S?bado, 20 de septiembre de 2014

Catholic Calendar and Daily Meditation

Sunday, September 21, 2014 
Twenty-fifth Sunday in Ordinary Time

Scripture for Sunday's Liturgy of the Word:

Isaiah 55:6-9
Psalm 145:2-3, 8-9, 17-18
Philippians 1:20c-24, 27a
Matthew 20:1-16a

A reflection on today's Sacred Scriptures:

"My thoughts are not your thoughts,
nor are your ways my ways," God tells us.

Today's Gospel is a very good illustration of this truth. If a union boss were to hear this in church this Sunday, he might have a stroke! "Unfair!" we cry at the first hearing. Then, as we cool down and think, we have to admit that the landowner has a point in his defense. It's his money, and he can do what he wants with it.

Actually, the grumbling of those who had worked a full day was their problem. They were envious, and envy is a very human vice. Since it's a parable told by Jesus, the landowner is obviously God~~and God always wins. God sees a lot of things differently than we do!

Now we really have to face the lesson of the day: if my ways of thinking and judging are truly far from the Lord's way, then I must have some adjusting to do! Perhaps I need to work harder in the areas of forgiveness, mercy, and generosity, to mention a few. St. Paul urges the Philippians today to conduct themselves in a way that is "worthy of the gospel of Christ."

If I'm honest, I have to admit that I demand apologies more than I give them. And I don't want to be the one to go first. That leads me to harbor grudges, to make mountains out of molehills, and so extend the hurt into months and years, when I could end the whole thing quickly by reconciling immediately.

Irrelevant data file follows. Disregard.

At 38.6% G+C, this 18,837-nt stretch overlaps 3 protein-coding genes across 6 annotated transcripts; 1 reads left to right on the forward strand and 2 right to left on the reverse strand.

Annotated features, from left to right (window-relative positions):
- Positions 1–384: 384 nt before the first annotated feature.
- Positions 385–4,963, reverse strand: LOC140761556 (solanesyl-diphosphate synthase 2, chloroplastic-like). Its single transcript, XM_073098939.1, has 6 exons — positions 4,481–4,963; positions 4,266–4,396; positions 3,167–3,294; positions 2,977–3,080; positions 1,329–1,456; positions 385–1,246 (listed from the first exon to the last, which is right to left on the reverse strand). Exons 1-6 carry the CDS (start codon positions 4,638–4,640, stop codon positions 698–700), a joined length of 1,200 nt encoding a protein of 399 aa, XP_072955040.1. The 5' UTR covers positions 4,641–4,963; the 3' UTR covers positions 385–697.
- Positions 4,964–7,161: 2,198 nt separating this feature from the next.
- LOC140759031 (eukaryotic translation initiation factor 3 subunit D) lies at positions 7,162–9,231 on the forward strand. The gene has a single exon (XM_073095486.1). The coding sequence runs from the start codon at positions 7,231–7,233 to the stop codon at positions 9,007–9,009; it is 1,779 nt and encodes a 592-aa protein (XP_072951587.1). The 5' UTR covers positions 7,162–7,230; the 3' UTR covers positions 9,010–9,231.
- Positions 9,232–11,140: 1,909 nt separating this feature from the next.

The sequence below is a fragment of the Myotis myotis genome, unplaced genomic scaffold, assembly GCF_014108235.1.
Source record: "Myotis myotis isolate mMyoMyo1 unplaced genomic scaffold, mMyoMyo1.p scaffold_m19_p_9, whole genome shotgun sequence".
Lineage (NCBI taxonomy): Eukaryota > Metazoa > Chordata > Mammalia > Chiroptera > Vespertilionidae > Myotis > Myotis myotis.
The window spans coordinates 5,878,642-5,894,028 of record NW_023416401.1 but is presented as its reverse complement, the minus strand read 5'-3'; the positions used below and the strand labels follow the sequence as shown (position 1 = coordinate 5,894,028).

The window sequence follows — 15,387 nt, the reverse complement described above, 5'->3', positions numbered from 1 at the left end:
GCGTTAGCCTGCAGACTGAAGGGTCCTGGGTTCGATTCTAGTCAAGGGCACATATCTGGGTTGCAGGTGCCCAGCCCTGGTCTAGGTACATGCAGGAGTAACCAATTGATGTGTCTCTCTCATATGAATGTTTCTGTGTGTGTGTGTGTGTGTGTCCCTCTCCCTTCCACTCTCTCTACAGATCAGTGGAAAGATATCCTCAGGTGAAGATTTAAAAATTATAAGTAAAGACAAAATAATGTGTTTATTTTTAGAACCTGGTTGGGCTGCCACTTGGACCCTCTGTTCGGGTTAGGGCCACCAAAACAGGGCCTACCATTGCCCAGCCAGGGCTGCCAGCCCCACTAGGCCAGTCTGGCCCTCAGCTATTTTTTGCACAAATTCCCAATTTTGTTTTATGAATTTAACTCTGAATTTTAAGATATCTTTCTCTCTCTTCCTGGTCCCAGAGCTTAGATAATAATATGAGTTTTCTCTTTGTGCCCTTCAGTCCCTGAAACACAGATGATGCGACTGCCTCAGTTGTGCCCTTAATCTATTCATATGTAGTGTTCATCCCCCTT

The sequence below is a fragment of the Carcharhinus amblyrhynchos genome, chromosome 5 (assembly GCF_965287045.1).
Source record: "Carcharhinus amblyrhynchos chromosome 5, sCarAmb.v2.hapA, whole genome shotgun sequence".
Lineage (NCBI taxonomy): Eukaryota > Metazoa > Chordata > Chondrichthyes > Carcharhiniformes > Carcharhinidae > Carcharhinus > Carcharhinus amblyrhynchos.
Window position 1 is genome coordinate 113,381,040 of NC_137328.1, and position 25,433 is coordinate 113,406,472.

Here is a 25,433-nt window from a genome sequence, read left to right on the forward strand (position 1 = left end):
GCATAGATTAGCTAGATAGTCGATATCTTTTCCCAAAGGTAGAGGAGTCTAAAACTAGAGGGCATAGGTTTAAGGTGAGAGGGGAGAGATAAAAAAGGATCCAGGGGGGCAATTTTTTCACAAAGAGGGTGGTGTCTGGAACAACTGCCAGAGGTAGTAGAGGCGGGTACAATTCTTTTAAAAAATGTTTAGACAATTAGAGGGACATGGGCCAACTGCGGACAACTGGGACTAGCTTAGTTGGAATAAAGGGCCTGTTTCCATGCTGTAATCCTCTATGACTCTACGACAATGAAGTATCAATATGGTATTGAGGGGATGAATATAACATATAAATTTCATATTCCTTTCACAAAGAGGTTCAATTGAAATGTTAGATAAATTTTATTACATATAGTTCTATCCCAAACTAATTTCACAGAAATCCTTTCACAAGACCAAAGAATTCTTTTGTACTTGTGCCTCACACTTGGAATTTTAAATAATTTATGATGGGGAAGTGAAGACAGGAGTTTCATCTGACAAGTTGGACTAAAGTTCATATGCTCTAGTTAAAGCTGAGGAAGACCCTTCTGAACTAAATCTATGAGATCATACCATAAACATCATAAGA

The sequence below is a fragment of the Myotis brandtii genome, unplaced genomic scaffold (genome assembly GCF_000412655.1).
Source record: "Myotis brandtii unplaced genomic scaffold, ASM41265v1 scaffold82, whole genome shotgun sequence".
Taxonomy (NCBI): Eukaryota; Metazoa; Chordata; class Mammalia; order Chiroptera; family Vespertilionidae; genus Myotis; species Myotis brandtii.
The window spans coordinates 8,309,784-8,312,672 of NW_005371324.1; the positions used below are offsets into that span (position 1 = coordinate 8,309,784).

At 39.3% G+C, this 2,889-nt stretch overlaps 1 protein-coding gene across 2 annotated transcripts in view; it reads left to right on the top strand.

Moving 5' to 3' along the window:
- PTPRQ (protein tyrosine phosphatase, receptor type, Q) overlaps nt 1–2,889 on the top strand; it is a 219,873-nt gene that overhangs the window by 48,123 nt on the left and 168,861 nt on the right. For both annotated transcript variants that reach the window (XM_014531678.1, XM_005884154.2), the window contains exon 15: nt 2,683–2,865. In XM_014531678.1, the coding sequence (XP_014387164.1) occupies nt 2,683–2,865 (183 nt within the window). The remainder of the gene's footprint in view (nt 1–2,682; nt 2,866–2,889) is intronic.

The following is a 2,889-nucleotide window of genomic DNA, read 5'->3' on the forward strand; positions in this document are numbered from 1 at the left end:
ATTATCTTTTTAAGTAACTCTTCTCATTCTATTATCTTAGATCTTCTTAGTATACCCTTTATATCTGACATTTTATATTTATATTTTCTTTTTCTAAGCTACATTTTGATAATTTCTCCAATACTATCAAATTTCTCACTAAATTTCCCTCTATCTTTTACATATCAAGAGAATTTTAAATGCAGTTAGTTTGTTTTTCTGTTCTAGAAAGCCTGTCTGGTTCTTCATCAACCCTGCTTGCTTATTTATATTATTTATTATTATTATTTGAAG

How sad to see a son or a daughter keep their distance from a dying parent, even refusing to attend the funeral! It happens! And how many times have I waited to reconcile until it was too late? The pain and stress on both parties are so unnecessary. Both are the losers.

To forgive is to be free, and to free the other person as well. Once we have reconciled with a friend who has offended us, or whom we have offended, we open the way to form a new and closer relationship. And that could give us joy for years, instead of prolonged stress and unhappiness.

To think as God thinks requires openness and a broad vision, free of self-pity and selfish brooding. It takes a habit of gratitude. It means sitting down and reflecting, "What does God want me to do in this situation?" It takes courage and humility and grace to act this way. It helps if we just ask ourselves a simple question: What would Jesus do?

- Msgr. Paul Whitmore | email: pwhitmore29( )yahoo.com


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Publicado por verdenaranja @ 21:20  | Espiritualidad
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